|E4: PROP. 9. An emotion, whereof we conceive [imaginamur] the cause to be with us at the present time, is stronger than if we did not conceive [imaginaremur] the cause to be with us.|
|Proof.-- Imagination or conception is the idea [Imaginatio est idea], by which the mind regards a thing as present (E2P17CN), but which indicates the disposition of the mind rather than the nature of the external thing (E2P16C2). An emotion is therefore [E3DOE] a conception [imaginatio], in so far as it indicates the disposition of the body. But a conception [imaginatio] (by E2P17) is stronger, so long as we conceive [imaginamur] nothing which excludes the present existence of the external object; wherefore an emotion is also stronger or more intense, when we conceive [imaginamur] the cause to be with us at the present time, than when we do not conceive [imaginaremur] the cause to be with us. Q.E.D.|
|Referenced in: E4P10,- E4P11,- E4P13,- E4P60N,- E5P7|
|E4: PROP. 9, Note. --When I said above in E3P18 that we are affected by the image of what is past or future with the same emotion as if the thing conceived [imaginamur] were present, I expressly stated, that this is only true in so far as we look solely to the image of the thing in question itself; for the thing's nature is unchanged, whether we have conceived [imaginamur] it or not; I did not deny that the image becomes weaker, when we regard as present to us other things which exclude the present existence of the future object: I did not expressly call attention to the fact, because I purposed to treat of the strength of the emotions in this part of my work.|
|E4: PROP. 9, Corollary.--The image of something past or future, that is, of a thing which we regard as in relation to time past or time future, to the exclusion of time present, is, when other conditions are equal, weaker than the image of something present; consequently an emotion felt towards what is past or future is less intense, other conditions being equal, than an emotion felt towards something present.|
|Referenced in: E4P12C,- E4P16,- E4P60N|
|E4: PROP. 10. Towards something future, which we conceive [imaginamur] as close at hand, we are affected more intensely, than if we conceive [imaginaremur] that its time for existence is separated from the present by a longer interval; so too by the remembrance of what we conceive [imaginamur] to have not long passed away we are affected more intensely, than if we conceive [imaginaremur] that it has long passed away.|
|Proof.--In so far as we conceive [imaginamur] a thing as close at hand, or not long passed away, we conceive [imaginamur] that which excludes the presence of the object less, than if its period of future existence were more distant from the present, or if it had long passed away (this is obvious); therefore (by the foregoing Prop. E4P9) we are, so far, more intensely affected towards it. Q.E.D.|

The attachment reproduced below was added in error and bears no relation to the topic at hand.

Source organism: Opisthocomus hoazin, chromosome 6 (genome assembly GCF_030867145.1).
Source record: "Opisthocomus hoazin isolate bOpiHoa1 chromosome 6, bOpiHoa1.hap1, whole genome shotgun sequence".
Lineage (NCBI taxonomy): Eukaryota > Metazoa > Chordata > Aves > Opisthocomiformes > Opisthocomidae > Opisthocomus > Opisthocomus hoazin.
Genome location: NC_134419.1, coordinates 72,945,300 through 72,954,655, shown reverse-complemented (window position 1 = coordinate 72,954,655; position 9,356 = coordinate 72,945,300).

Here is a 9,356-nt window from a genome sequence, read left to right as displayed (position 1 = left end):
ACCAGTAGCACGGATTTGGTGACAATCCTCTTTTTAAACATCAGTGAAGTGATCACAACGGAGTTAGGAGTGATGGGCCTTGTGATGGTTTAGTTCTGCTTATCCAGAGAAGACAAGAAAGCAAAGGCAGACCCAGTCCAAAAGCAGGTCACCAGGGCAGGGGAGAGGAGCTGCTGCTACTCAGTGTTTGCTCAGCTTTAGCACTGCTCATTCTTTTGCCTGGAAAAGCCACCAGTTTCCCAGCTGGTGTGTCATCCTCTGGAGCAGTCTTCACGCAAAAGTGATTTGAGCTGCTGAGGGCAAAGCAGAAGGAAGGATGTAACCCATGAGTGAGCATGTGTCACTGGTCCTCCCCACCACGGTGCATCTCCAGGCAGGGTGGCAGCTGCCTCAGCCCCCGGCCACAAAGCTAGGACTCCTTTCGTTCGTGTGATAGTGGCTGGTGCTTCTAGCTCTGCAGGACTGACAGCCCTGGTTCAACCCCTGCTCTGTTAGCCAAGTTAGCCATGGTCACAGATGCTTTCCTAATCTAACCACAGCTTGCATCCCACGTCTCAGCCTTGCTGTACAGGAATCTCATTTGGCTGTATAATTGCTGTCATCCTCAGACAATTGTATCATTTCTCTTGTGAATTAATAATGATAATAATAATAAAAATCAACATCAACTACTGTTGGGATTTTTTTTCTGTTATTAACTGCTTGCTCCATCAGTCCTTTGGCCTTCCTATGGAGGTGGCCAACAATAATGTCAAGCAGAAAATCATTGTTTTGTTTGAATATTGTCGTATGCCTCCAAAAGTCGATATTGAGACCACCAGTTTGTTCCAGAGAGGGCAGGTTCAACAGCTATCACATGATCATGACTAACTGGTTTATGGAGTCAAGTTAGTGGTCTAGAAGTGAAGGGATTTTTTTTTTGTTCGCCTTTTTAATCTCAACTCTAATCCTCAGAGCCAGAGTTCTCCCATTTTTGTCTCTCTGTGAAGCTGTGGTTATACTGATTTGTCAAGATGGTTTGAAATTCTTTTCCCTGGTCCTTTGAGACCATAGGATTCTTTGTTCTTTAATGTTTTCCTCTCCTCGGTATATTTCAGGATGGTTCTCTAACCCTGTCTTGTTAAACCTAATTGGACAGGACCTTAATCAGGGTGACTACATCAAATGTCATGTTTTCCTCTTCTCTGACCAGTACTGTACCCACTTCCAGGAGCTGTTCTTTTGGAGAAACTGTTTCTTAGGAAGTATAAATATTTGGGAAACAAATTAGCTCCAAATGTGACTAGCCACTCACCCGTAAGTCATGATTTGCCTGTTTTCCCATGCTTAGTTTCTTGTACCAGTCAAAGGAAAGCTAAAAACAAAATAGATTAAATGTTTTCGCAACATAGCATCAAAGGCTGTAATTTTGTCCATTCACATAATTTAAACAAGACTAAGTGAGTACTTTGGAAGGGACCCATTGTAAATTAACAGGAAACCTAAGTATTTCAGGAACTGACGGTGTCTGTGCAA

|Referenced in: E4P12C|
|E4: PROP. 10, Corollary.--From the remarks made in E4D6 of this part it follows that, if objects are separated from the present by a longer period than we can define in conception [imaginando], though their dates of occurrence be widely separated one from the other, they all affect us equally faintly.|
|E4: PROP. 11. An emotion towards that which we conceive [imaginamur] as necessary is, when other conditions are equal, more intense than an emotion towards that which is possible, or contingent, or non-necessary.|
|Proof.--In so far as we conceive [imaginamur] a thing to be necessary, we, to that extent, affirm its existence; on the other hand we deny a thing's existence, in so far as we conceive [imaginamur] it not to be necessary (E1P33N1); wherefore (E4P9) an emotion towards that which is necessary is, other conditions being equal, more intense than an emotion towards that which is non-necessary. Q.E.D.|
|Referenced in: E5P5|
|E4: PROP. 12. An emotion towards a thing, which we know not to exist at the present time, and which we conceive [imaginamur] as possible, is more intense, other conditions being equal, than an emotion towards a thing contingent.|
|Proof.--In so far as we conceive [imaginamur] a thing as contingent, we are not affected by the conception [imagine] of some further thing, which would assert the existence of the former (E4D3); but, on the other hand, we (by hypothesis) conceive [imaginamur] certain things, which exclude its present existence. But, in so far as we conceive [imaginamur] a thing to be possible in the future, we thereby conceive [imaginamur] things which assert its existence (E4D4), that is (E3P18), things which promote hope or fear: wherefore an emotion towards something possible is more vehement. Q.E.D.|
|Referenced in: E4P12C|
|E4: PROP. 12, Corollary.--An emotion towards a thing, which we know not to exist in the present, and which we conceive [imaginamur] as contingent, is far fainter, than if we conceive [imaginamur] the thing to be present with us.|